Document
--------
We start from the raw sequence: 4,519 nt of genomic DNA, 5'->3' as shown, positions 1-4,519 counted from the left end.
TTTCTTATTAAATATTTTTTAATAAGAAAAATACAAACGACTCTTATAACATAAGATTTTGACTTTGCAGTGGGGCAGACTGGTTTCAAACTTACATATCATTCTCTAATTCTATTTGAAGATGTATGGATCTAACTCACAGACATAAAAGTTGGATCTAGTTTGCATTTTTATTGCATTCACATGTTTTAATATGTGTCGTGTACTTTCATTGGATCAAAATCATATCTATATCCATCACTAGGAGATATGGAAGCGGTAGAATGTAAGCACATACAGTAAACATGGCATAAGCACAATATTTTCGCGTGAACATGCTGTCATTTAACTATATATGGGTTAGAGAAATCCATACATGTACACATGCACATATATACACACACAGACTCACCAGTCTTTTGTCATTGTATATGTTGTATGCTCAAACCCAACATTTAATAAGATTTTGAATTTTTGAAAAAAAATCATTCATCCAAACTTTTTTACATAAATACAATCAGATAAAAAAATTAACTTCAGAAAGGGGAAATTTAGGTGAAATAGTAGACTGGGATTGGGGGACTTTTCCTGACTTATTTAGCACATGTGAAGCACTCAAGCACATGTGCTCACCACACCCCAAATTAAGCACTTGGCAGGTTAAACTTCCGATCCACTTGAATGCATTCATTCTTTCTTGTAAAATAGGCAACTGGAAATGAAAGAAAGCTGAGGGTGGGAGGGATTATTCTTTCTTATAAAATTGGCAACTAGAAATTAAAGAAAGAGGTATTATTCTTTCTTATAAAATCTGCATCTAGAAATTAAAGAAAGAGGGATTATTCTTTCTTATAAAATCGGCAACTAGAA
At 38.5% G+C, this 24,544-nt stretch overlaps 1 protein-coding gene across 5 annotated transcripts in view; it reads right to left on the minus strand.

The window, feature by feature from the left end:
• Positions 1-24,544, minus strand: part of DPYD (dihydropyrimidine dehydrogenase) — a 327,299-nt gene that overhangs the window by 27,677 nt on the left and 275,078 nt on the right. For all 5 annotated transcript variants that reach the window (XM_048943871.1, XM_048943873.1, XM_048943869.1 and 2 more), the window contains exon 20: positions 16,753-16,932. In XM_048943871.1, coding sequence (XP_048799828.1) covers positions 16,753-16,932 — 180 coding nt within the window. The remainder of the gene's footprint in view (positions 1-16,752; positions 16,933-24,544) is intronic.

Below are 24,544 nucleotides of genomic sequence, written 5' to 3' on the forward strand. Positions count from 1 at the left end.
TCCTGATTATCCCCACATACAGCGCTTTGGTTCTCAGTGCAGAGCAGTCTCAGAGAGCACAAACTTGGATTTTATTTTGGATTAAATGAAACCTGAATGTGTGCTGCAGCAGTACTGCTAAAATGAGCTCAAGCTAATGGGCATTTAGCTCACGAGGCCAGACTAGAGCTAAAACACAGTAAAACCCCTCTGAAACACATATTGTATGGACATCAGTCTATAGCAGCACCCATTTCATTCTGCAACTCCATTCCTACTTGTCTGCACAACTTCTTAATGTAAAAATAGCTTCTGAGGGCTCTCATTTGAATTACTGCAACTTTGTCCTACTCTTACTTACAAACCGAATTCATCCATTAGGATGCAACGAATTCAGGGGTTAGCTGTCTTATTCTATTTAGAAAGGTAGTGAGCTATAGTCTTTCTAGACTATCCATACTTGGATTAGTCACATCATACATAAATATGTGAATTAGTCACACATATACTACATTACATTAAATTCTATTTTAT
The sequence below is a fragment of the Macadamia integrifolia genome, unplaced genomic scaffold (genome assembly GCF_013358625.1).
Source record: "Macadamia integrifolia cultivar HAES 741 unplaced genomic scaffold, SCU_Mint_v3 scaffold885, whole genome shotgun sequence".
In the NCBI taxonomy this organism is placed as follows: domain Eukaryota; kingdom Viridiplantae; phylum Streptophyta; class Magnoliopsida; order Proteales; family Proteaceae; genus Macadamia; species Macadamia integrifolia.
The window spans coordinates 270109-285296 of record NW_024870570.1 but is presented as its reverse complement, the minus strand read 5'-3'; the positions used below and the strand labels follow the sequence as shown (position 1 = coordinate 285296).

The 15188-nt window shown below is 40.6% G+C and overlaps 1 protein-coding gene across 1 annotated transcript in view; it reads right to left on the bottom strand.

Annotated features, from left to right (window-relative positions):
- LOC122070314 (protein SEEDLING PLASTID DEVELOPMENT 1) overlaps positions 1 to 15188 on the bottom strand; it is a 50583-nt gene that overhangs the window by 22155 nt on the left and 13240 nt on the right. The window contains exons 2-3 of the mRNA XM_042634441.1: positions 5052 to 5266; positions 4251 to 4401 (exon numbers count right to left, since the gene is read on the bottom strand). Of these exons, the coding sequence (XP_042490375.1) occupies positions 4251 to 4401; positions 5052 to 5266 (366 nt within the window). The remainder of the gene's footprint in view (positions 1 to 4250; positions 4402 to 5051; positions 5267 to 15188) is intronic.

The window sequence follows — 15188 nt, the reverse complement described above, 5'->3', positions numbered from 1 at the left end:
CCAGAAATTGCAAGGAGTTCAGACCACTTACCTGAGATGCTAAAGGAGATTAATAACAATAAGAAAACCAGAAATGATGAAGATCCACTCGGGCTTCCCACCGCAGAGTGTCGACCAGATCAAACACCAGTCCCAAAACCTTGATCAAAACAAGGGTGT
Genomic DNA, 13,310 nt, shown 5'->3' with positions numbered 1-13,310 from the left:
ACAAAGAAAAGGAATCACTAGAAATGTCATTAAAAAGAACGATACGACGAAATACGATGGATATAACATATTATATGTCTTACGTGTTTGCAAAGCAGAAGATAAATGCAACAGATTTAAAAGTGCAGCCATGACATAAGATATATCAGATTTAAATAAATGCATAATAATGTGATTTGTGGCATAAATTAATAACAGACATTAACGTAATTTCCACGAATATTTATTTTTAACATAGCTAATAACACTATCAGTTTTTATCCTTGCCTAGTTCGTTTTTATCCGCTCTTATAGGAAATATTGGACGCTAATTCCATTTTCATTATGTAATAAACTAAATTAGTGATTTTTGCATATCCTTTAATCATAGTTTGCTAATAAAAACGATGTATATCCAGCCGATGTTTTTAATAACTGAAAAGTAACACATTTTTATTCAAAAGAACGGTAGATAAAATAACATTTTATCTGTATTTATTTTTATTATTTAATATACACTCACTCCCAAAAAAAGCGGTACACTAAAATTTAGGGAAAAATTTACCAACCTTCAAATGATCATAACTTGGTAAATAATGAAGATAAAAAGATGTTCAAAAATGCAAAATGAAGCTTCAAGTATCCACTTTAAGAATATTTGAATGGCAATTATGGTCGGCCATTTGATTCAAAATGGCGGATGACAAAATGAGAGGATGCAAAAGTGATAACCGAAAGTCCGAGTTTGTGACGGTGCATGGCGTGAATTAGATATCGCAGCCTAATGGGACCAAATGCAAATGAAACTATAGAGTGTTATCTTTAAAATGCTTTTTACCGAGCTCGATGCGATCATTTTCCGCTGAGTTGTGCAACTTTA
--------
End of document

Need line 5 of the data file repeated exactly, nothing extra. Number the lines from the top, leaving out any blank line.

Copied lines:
• Positions 1-24,544, minus strand: part of DPYD (dihydropyrimidine dehydrogenase) — a 327,299-nt gene that overhangs the window by 27,677 nt on the left and 275,078 nt on the right. For all 5 annotated transcript variants that reach the window (XM_048943871.1, XM_048943873.1, XM_048943869.1 and 2 more), the window contains exon 20: positions 16,753-16,932. In XM_048943871.1, coding sequence (XP_048799828.1) covers positions 16,753-16,932 — 180 coding nt within the window. The remainder of the gene's footprint in view (positions 1-16,752; positions 16,933-24,544) is intronic.